When people ask me how I am during all this, I’ve left out for most, how I was already in a “season of turning inward” as a good friend puts it. So there has not been very much I feel without throughout this surreal experience.
There has been a countdown in my mind leading up to my grandma Betty-jean’s 94th birthday. Our birthdays are a week apart and I was named after her (my grandpa’s nickname for her). She has severe dementia with no short term memory, and I am the only person she still always knows.
We lost my grandpa two months ago, and I decided that instead of breaking her heart each time I saw her at the nursing home, I’d ask about her day (and life) and just listen. For three weeks, I cherished each and every passing moment I got with her.
At first when she greeted me, she’d let me know that Grandpa was in the garden or fixing a chainsaw. Then it was that he was still out in the timber or that he’d been at city hall all afternoon. Though she sensed that something was wrong soon. She didn’t understand how or why, but she felt he was missing. And honestly, it broke me to hold my hero, despairing in my arms, knowing the love of her life was somehow gone.
With the danger of spreading the virus to her and the mandated shelter-at-home orders in both Missouri and Illinois now, it hurts to leave her there confused and feeling alone. I hate the thought of her touching her face to the hallway telephone, and she doesn’t always recognize my voice through it. The worst part of the pandemic for me is not being able to be there and comfort her through her grief (and admittedly, ask for her advice on how to bear mine). I’ve also held on to the hope that the last time I saw her won’t actually be the last.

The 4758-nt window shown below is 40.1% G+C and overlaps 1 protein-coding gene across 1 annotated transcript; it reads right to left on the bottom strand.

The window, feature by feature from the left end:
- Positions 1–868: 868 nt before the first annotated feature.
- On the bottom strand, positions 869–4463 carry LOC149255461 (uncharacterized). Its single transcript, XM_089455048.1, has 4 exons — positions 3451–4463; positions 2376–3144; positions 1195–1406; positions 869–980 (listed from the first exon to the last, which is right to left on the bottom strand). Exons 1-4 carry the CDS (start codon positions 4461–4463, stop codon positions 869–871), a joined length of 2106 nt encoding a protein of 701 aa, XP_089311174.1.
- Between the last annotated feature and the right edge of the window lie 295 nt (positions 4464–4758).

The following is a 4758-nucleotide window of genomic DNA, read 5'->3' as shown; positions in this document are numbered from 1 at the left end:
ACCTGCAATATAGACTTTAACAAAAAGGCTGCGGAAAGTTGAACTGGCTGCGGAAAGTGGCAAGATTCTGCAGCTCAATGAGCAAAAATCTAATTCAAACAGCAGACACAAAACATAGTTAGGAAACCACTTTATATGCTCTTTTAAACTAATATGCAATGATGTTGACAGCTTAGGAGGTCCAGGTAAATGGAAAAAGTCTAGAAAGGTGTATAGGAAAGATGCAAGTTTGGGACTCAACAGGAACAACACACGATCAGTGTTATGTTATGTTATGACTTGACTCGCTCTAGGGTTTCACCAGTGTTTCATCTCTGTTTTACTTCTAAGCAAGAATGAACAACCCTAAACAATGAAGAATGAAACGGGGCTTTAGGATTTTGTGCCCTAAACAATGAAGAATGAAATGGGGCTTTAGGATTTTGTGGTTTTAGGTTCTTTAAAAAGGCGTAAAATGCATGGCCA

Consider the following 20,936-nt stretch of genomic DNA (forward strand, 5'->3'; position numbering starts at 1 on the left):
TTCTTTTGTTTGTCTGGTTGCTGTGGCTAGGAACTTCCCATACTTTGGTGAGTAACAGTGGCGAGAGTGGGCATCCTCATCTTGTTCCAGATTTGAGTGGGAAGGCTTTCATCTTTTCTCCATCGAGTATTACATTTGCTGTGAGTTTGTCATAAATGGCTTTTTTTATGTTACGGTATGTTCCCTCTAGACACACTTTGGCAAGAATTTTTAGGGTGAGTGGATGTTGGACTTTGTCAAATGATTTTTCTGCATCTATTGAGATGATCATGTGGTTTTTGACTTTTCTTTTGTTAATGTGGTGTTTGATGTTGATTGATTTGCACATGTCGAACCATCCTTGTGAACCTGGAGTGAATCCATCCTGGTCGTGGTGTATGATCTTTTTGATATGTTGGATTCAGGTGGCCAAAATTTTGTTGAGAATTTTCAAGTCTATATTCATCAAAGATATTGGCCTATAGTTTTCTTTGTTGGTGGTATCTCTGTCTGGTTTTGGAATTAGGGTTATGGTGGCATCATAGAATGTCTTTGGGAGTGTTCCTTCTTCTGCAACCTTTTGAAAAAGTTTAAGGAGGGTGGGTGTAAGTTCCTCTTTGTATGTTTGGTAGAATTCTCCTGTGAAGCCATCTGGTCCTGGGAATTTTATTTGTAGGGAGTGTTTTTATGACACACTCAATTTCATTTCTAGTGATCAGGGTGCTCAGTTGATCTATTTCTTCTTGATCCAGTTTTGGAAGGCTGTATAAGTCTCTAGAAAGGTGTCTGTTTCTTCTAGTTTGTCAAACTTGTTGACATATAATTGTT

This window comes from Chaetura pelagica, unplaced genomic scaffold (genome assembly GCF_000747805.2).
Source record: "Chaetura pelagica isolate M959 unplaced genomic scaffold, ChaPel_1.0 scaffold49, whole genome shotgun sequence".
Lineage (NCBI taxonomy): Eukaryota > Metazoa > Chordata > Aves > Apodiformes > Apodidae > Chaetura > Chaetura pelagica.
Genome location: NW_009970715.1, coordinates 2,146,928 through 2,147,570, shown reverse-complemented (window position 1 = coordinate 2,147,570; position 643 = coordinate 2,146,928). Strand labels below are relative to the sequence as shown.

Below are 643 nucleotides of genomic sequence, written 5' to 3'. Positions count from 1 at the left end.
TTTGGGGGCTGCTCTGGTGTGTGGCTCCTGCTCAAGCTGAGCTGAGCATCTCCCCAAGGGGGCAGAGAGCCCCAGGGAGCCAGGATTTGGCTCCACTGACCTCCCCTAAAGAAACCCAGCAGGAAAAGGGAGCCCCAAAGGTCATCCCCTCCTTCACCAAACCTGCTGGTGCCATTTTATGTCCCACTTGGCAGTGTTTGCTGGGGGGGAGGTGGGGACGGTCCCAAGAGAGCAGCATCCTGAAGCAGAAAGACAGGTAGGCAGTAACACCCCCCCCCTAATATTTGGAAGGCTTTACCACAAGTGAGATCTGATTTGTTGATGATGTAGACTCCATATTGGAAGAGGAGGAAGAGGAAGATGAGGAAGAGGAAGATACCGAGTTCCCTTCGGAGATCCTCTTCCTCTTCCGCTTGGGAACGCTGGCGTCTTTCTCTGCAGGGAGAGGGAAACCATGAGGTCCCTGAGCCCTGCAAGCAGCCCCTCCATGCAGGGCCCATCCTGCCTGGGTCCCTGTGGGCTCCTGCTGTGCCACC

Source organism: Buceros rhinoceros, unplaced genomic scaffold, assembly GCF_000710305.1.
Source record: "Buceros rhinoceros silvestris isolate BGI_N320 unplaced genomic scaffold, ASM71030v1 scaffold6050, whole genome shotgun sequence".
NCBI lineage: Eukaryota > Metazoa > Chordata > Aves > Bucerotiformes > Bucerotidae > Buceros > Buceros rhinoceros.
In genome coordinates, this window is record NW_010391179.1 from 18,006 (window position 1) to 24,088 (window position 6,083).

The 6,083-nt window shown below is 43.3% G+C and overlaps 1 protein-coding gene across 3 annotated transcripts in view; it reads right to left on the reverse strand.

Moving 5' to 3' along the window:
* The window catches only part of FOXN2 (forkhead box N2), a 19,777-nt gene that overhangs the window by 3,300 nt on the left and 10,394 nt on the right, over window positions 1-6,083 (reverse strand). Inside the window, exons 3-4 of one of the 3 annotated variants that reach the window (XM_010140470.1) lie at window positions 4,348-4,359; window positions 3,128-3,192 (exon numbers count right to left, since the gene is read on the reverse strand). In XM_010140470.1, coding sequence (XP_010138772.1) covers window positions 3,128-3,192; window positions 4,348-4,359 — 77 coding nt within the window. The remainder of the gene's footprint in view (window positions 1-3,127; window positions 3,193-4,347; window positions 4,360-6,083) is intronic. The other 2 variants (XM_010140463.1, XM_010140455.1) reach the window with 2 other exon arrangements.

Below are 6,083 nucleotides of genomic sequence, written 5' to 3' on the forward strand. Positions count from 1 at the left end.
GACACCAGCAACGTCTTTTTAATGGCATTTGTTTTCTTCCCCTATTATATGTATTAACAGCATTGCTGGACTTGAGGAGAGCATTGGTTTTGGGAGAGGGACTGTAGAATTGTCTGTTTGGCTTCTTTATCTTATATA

That visit was inevitable. We were eventually going to have to have a bad day, and it had to be that day. Though it ended magically, even if I ended up missing my train back to St. Louis.
While giving her weekly manicure-massage for some semblance of relief, I played an old favorite gospel song of ours on my phone…and oh my God. You had to see her. Her face in the sunlight, she raised both arms to the sky, and sang the whole hymn from heart. I was so in awe. when I thought to take her photo, she took my hands in hers, and so I worshipped with her. Those three versus together are forever captured in my mind.
The song was “Old Rugged Cross”. I remember discovering the different parts of music the first time I heard her sing it in the congregation at church. She’s an alto, and I noticed she wasn’t singing along with the melody one day. She was harmonizing. I thought it was the best thing in the world, and from then on, I sang the alto part of every choir piece I came across. Totally worth missing the train. I’d miss it again if I could.
This is where I was going to leave things. No silver lining, but hope for April 27. Then a friend texted me tonight about a news story she caught today, showing a nursing home getting tablets so residents can visit with their loved ones remotely. She thought maybe my grandma’s staff could emulate, so I called.
A woman named Dawn picked up and relayed the best, most unexpected news: They had actually just received tablets tonight too, and she was happy to schedule my virtual visiting hours…Friends, I get see my Grandma tomorrow!—The only thing I’ve been missing.